Tens of thousands of people of Haitian descent have been deprived of their Dominican nationality and are now at risk of being expelled from their home country.
Marselha: Do you have any questions for me? Woman: Can you help me get this child a birth certificate? Marselha: Unfortunately I cannot, but I can tell your story.
I heard that question some dozen times in the interval of less than three days as I interviewed mothers whose children were born and raised in the Dominican Republic and were refused their birth certificates.
On Friday, 19 Members of the U.S. House of Representatives urged Secretary of State John Kerry to defend the human rights of Palestinian children living under Israeli occupation.
Led by U.S. Representative Betty McCollum, the 19 Members of Congress signed a letter to the U.S. State Department that focuses on the thousands of Palestinian children who have been detained, interrogated, prosecuted, and/or imprisoned within the Israeli military justice system.
Since 2011, more than half of the Syrian population has been on the run, fleeing their homes to escape war crimes and human rights abuses by both the Assad regime and armed opposition groups such as the Islamic State.
But the more than 4 million Syrian refugees can no longer escape the threat from another source: the neglect of world leaders that is condemning them to a life of misery and danger. SEE THE REST OF THIS POST
With just hours left before today’s deadline, 13 Members of Congress have now joined the call for Palestinian children’s human rights.
Led by U.S. Representative Betty McCollum, these elected officials are signing a letter (PDF) to U.S. Secretary of State John Kerry that urges him to raise the human rights of Palestinian children in his dealings with the Government of Israel.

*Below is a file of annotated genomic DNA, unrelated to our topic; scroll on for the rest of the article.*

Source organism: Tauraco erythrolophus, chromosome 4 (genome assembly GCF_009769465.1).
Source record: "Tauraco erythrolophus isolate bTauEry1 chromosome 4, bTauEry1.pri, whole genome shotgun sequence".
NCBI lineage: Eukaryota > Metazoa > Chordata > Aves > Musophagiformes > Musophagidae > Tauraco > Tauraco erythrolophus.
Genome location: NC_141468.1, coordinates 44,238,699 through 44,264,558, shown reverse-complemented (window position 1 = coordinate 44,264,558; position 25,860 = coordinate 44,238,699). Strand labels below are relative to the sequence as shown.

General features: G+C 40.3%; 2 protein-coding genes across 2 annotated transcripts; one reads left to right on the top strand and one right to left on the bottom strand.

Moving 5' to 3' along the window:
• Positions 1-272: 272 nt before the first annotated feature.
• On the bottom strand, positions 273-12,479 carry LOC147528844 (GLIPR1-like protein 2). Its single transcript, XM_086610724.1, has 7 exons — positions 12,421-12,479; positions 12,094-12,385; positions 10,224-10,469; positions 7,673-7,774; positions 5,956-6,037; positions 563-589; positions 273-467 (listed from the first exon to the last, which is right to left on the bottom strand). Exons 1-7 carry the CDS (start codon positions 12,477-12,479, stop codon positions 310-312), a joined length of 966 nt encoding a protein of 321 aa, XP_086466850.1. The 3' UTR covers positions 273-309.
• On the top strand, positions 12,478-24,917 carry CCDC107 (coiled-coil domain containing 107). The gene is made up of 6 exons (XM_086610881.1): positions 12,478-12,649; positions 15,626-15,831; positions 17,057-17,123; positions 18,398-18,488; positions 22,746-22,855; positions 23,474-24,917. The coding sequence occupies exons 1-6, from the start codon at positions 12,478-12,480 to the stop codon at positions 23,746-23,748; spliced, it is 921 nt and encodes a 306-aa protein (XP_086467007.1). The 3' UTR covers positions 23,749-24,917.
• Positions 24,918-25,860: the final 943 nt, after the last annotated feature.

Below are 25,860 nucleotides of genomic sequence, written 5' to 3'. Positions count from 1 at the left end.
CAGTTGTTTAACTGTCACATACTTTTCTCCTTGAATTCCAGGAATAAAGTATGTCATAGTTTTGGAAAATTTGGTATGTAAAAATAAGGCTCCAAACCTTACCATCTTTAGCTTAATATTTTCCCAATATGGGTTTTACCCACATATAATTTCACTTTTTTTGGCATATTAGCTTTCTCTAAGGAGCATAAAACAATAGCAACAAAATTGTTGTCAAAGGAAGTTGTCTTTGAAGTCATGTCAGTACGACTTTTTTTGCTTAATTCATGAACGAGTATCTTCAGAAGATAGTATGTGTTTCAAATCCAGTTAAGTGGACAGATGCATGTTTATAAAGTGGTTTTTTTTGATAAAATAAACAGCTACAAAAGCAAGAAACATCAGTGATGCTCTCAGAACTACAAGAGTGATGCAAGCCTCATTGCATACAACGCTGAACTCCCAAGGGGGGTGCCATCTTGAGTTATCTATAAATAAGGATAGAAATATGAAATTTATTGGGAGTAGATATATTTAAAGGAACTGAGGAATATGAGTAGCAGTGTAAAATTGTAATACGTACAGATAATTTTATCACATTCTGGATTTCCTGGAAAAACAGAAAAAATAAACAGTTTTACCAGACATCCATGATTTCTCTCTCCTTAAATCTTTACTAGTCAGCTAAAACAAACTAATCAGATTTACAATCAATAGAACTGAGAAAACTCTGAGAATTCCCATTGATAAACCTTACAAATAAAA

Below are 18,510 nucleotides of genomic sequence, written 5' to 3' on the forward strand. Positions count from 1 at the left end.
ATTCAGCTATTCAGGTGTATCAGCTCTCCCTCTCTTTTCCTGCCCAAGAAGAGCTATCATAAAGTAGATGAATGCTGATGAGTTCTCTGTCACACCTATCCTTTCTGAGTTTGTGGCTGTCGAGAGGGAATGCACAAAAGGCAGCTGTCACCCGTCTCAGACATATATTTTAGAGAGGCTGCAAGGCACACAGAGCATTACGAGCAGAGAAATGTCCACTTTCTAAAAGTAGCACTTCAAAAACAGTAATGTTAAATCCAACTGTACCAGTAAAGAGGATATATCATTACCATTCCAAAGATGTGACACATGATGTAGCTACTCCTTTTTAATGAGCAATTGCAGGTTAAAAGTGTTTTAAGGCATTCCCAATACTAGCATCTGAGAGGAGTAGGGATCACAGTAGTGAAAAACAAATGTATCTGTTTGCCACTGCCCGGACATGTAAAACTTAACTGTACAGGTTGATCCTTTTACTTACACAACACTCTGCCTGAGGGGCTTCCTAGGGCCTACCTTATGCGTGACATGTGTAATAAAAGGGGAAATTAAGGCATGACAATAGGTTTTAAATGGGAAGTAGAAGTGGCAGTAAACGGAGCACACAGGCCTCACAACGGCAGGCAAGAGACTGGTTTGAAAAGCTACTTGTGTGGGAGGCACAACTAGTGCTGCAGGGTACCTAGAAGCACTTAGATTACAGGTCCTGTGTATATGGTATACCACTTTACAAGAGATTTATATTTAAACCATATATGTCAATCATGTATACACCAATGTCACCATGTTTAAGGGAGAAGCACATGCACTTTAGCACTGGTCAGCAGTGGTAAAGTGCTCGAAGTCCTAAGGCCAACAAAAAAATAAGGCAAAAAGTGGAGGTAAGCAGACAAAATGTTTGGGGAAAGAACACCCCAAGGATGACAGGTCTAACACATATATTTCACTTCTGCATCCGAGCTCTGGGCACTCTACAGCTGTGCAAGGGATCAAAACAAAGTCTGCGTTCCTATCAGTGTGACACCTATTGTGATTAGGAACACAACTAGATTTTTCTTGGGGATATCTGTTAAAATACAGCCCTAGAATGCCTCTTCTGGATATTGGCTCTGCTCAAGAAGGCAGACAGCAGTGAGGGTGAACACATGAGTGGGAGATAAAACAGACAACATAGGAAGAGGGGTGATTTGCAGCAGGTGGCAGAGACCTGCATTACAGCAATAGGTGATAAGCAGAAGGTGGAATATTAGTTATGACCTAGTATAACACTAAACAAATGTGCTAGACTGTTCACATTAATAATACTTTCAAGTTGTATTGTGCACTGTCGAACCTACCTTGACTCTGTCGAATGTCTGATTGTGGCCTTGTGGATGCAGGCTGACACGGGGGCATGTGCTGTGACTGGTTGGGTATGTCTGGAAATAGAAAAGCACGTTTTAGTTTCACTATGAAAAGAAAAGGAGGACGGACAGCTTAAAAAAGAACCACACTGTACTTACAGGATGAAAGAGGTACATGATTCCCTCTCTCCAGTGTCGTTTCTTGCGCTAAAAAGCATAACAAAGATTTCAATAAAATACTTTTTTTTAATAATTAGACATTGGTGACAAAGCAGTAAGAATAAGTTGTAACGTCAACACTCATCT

Khaleda, 15, a refugee in Bangaldesh, 17 November 2008. Khaleda is one of 10 children, she was born a refugee. “I have spent my whole life in a camp,” she says. (c) UNHCR / S. Kritsanavarin
The specter of thousands of Rohingya refugees stranded in the Bay of Bengal and the Andaman Sea off mainland Southeast Asia will loom over Friday’s Regional Summit on Irregular Migration in Thailand’s capital, Bangkok. The roots of this crisis lie in Myanmar, where the Rohingya have faced institutionalized discrimination for decades.
In the past three years, tens of thousands of Rohingya have boarded ships to flee abroad, to escape persecution in Myanmar. However, the issues they face are not new.
As the humanitarian crisis in Syria worsens, the darkness is literally spreading. More than 80 percent of lights have gone out across Syria since March 2011; in Aleppo, site of fighting for more than two years, 97 percent of lights are not working.
If you want to understand what that means, listen to this description from a Syrian surgeon in Aleppo:
“Marwan was on the operating table when the lights blinked and fizzed out,” the doctor said. “The nurse pulled her mobile phone from her pocket – generating the only light in the pitch-black basement. Others followed suit, producing just enough light to allow me to finish repairing his broken little body.” SEE THE REST OF THIS POST
A man holds a portrait of Cesar Chavez at a mass in Los Angeles. Chavez was born on March 31, 1927. (Photo by David McNew/Getty Images)
By Jesús Canchola Sánchez
Cesar Chavez was born on March 31, 1927 in Yuma, Arizona. My grandmother is a year younger than him. She was born in Guanajuato, Mexico. Cesar Chavez and my abuela (grandmother), Beatriz Soto, are a part of me. Their experiences, successes, and faults have constructed my identity in the United States. Without their stories, I wouldn’t have my voice. SEE THE REST OF THIS POST